In this position paper, we take up David Deterding’s 2008 call to think more carefully about the differences across varieties of English that have developed as a product of settler influence (e.g., Australian, Canadian, New Zealand, United States) versus those in which the Indigenous languages continue to influence lexis, phonology, morphosyntax, and discourse-pragmatics (e.g., India, Nigeria, Singapore). For us, this distinction is fundamentally rooted in the types of colonialism that characterize nations. The delineation is not simply a matter of sociopolitical optics—it directly informs the developmental pathway a variety may follow. We propose that “postcolonial Englishes” is an inaccurate cover term, one that glosses over important ecological distinctions and places varieties on a continuum when they are better considered separate evolutionary contexts.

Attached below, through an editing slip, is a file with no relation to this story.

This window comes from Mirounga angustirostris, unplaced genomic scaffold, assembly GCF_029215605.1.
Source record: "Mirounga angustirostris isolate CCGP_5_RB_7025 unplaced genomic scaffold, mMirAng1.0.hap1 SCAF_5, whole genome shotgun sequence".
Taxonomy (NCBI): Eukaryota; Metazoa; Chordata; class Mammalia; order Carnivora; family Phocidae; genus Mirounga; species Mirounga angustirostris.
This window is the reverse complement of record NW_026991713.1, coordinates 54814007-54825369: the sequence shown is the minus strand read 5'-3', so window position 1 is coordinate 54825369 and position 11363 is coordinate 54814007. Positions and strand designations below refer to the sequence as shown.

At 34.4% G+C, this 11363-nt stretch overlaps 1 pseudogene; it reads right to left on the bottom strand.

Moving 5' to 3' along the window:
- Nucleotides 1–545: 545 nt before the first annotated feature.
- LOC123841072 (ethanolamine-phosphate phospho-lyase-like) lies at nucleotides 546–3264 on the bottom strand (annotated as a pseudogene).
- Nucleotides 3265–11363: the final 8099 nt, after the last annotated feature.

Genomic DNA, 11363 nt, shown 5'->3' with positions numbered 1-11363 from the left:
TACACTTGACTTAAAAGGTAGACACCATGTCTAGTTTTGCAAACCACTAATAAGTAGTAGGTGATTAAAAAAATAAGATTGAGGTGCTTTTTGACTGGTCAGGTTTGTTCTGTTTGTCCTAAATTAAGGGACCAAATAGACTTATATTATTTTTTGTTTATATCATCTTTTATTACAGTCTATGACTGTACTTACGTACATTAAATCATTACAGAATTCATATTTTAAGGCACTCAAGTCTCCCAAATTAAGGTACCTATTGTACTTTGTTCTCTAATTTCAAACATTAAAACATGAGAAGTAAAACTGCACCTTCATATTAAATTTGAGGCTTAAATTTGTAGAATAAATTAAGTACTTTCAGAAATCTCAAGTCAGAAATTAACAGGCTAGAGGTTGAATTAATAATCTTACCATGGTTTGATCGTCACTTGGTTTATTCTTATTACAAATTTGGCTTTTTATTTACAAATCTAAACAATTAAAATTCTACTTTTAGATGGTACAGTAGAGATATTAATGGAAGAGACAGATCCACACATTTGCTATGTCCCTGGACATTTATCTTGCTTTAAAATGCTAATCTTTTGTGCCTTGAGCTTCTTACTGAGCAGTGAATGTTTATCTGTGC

You do not currently have access to this content.